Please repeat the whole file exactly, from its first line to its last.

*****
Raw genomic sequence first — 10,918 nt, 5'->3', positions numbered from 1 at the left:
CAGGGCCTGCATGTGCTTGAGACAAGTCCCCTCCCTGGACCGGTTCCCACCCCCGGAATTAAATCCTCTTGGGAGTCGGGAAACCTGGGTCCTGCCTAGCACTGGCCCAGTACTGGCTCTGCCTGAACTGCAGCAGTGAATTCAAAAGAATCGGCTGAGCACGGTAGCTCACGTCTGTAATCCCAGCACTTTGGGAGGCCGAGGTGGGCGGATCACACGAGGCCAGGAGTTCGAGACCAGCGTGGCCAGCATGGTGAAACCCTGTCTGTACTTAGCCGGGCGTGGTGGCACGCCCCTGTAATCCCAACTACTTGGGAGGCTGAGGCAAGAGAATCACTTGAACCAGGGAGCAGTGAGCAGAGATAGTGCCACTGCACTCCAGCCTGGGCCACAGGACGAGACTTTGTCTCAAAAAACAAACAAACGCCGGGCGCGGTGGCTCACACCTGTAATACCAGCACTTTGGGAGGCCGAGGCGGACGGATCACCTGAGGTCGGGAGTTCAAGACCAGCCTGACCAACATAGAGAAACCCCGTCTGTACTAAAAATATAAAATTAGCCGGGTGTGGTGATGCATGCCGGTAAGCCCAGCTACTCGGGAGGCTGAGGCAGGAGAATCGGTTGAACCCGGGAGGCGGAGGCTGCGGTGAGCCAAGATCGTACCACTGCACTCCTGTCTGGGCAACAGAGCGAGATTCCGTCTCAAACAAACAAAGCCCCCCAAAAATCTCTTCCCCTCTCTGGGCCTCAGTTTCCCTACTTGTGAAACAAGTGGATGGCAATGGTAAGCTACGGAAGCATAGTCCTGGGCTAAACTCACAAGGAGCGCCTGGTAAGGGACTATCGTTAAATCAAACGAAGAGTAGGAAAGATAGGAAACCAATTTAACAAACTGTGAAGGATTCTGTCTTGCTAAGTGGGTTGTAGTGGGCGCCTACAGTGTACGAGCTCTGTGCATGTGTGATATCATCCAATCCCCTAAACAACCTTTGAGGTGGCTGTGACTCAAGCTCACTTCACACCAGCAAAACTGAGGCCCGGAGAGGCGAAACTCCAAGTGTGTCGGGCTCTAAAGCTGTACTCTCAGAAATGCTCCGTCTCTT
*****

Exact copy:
Raw genomic sequence first — 10,918 nt, 5'->3', positions numbered from 1 at the left:
CAGGGCCTGCATGTGCTTGAGACAAGTCCCCTCCCTGGACCGGTTCCCACCCCCGGAATTAAATCCTCTTGGGAGTCGGGAAACCTGGGTCCTGCCTAGCACTGGCCCAGTACTGGCTCTGCCTGAACTGCAGCAGTGAATTCAAAAGAATCGGCTGAGCACGGTAGCTCACGTCTGTAATCCCAGCACTTTGGGAGGCCGAGGTGGGCGGATCACACGAGGCCAGGAGTTCGAGACCAGCGTGGCCAGCATGGTGAAACCCTGTCTGTACTTAGCCGGGCGTGGTGGCACGCCCCTGTAATCCCAACTACTTGGGAGGCTGAGGCAAGAGAATCACTTGAACCAGGGAGCAGTGAGCAGAGATAGTGCCACTGCACTCCAGCCTGGGCCACAGGACGAGACTTTGTCTCAAAAAACAAACAAACGCCGGGCGCGGTGGCTCACACCTGTAATACCAGCACTTTGGGAGGCCGAGGCGGACGGATCACCTGAGGTCGGGAGTTCAAGACCAGCCTGACCAACATAGAGAAACCCCGTCTGTACTAAAAATATAAAATTAGCCGGGTGTGGTGATGCATGCCGGTAAGCCCAGCTACTCGGGAGGCTGAGGCAGGAGAATCGGTTGAACCCGGGAGGCGGAGGCTGCGGTGAGCCAAGATCGTACCACTGCACTCCTGTCTGGGCAACAGAGCGAGATTCCGTCTCAAACAAACAAAGCCCCCCAAAAATCTCTTCCCCTCTCTGGGCCTCAGTTTCCCTACTTGTGAAACAAGTGGATGGCAATGGTAAGCTACGGAAGCATAGTCCTGGGCTAAACTCACAAGGAGCGCCTGGTAAGGGACTATCGTTAAATCAAACGAAGAGTAGGAAAGATAGGAAACCAATTTAACAAACTGTGAAGGATTCTGTCTTGCTAAGTGGGTTGTAGTGGGCGCCTACAGTGTACGAGCTCTGTGCATGTGTGATATCATCCAATCCCCTAAACAACCTTTGAGGTGGCTGTGACTCAAGCTCACTTCACACCAGCAAAACTGAGGCCCGGAGAGGCGAAACTCCAAGTGTGTCGGGCTCTAAAGCTGTACTCTCAGAAATGCTCCGTCTCTT